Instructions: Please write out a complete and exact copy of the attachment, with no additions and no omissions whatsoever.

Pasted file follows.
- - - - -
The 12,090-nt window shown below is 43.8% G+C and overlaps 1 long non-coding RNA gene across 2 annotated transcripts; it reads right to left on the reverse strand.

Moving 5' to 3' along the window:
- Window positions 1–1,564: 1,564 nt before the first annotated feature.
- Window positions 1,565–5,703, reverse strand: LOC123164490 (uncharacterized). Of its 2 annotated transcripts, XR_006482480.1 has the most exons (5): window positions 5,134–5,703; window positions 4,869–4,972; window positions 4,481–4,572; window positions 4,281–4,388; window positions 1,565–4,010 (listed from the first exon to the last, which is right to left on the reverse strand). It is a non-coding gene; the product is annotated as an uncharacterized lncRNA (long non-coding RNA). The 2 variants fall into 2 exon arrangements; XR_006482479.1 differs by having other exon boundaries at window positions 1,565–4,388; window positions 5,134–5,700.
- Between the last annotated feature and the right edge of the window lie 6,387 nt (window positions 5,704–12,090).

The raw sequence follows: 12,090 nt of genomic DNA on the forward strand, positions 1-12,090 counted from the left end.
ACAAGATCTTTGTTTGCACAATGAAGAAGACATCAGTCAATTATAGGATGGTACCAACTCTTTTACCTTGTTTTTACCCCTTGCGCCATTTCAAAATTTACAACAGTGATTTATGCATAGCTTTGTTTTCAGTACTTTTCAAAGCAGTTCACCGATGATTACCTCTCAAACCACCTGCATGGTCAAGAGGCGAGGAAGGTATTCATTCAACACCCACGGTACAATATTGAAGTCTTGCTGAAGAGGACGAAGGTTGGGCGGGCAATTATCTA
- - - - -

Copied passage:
The 12,090-nt window shown below is 43.8% G+C and overlaps 1 long non-coding RNA gene across 2 annotated transcripts; it reads right to left on the reverse strand.

Moving 5' to 3' along the window:
- Window positions 1–1,564: 1,564 nt before the first annotated feature.
- Window positions 1,565–5,703, reverse strand: LOC123164490 (uncharacterized). Of its 2 annotated transcripts, XR_006482480.1 has the most exons (5): window positions 5,134–5,703; window positions 4,869–4,972; window positions 4,481–4,572; window positions 4,281–4,388; window positions 1,565–4,010 (listed from the first exon to the last, which is right to left on the reverse strand). It is a non-coding gene; the product is annotated as an uncharacterized lncRNA (long non-coding RNA). The 2 variants fall into 2 exon arrangements; XR_006482479.1 differs by having other exon boundaries at window positions 1,565–4,388; window positions 5,134–5,700.
- Between the last annotated feature and the right edge of the window lie 6,387 nt (window positions 5,704–12,090).

The raw sequence follows: 12,090 nt of genomic DNA on the forward strand, positions 1-12,090 counted from the left end.
ACAAGATCTTTGTTTGCACAATGAAGAAGACATCAGTCAATTATAGGATGGTACCAACTCTTTTACCTTGTTTTTACCCCTTGCGCCATTTCAAAATTTACAACAGTGATTTATGCATAGCTTTGTTTTCAGTACTTTTCAAAGCAGTTCACCGATGATTACCTCTCAAACCACCTGCATGGTCAAGAGGCGAGGAAGGTATTCATTCAACACCCACGGTACAATATTGAAGTCTTGCTGAAGAGGACGAAGGTTGGGCGGGCAATTATCTA